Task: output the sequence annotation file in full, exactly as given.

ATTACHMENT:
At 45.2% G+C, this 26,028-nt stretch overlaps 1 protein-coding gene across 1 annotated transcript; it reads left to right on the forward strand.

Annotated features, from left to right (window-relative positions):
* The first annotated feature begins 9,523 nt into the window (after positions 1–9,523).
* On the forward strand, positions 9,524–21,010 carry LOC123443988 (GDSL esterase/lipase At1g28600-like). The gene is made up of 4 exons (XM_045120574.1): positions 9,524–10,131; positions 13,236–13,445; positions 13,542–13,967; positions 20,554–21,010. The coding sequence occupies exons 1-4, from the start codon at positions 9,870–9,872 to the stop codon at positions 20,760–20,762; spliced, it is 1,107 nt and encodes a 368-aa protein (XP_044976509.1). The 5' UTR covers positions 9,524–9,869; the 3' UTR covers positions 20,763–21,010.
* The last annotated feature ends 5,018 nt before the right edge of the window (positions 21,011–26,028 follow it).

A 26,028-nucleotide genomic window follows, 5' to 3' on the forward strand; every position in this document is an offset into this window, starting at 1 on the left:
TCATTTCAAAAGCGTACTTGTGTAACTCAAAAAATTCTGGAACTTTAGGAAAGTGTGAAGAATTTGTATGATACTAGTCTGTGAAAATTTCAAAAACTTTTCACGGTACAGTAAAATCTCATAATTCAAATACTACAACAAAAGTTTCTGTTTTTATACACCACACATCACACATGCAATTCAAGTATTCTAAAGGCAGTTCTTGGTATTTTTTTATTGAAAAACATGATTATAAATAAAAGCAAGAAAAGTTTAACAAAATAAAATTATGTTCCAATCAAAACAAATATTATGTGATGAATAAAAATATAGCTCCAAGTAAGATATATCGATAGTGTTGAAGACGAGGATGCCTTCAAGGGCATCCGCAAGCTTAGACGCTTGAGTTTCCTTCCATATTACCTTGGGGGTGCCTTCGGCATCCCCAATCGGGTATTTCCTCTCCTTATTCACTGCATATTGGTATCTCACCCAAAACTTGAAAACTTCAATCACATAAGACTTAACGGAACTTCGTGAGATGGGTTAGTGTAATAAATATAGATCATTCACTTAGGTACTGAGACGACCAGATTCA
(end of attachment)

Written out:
At 45.2% G+C, this 26,028-nt stretch overlaps 1 protein-coding gene across 1 annotated transcript; it reads left to right on the forward strand.

Annotated features, from left to right (window-relative positions):
* The first annotated feature begins 9,523 nt into the window (after positions 1–9,523).
* On the forward strand, positions 9,524–21,010 carry LOC123443988 (GDSL esterase/lipase At1g28600-like). The gene is made up of 4 exons (XM_045120574.1): positions 9,524–10,131; positions 13,236–13,445; positions 13,542–13,967; positions 20,554–21,010. The coding sequence occupies exons 1-4, from the start codon at positions 9,870–9,872 to the stop codon at positions 20,760–20,762; spliced, it is 1,107 nt and encodes a 368-aa protein (XP_044976509.1). The 5' UTR covers positions 9,524–9,869; the 3' UTR covers positions 20,763–21,010.
* The last annotated feature ends 5,018 nt before the right edge of the window (positions 21,011–26,028 follow it).

A 26,028-nucleotide genomic window follows, 5' to 3' on the forward strand; every position in this document is an offset into this window, starting at 1 on the left:
TCATTTCAAAAGCGTACTTGTGTAACTCAAAAAATTCTGGAACTTTAGGAAAGTGTGAAGAATTTGTATGATACTAGTCTGTGAAAATTTCAAAAACTTTTCACGGTACAGTAAAATCTCATAATTCAAATACTACAACAAAAGTTTCTGTTTTTATACACCACACATCACACATGCAATTCAAGTATTCTAAAGGCAGTTCTTGGTATTTTTTTATTGAAAAACATGATTATAAATAAAAGCAAGAAAAGTTTAACAAAATAAAATTATGTTCCAATCAAAACAAATATTATGTGATGAATAAAAATATAGCTCCAAGTAAGATATATCGATAGTGTTGAAGACGAGGATGCCTTCAAGGGCATCCGCAAGCTTAGACGCTTGAGTTTCCTTCCATATTACCTTGGGGGTGCCTTCGGCATCCCCAATCGGGTATTTCCTCTCCTTATTCACTGCATATTGGTATCTCACCCAAAACTTGAAAACTTCAATCACATAAGACTTAACGGAACTTCGTGAGATGGGTTAGTGTAATAAATATAGATCATTCACTTAGGTACTGAGACGACCAGATTCA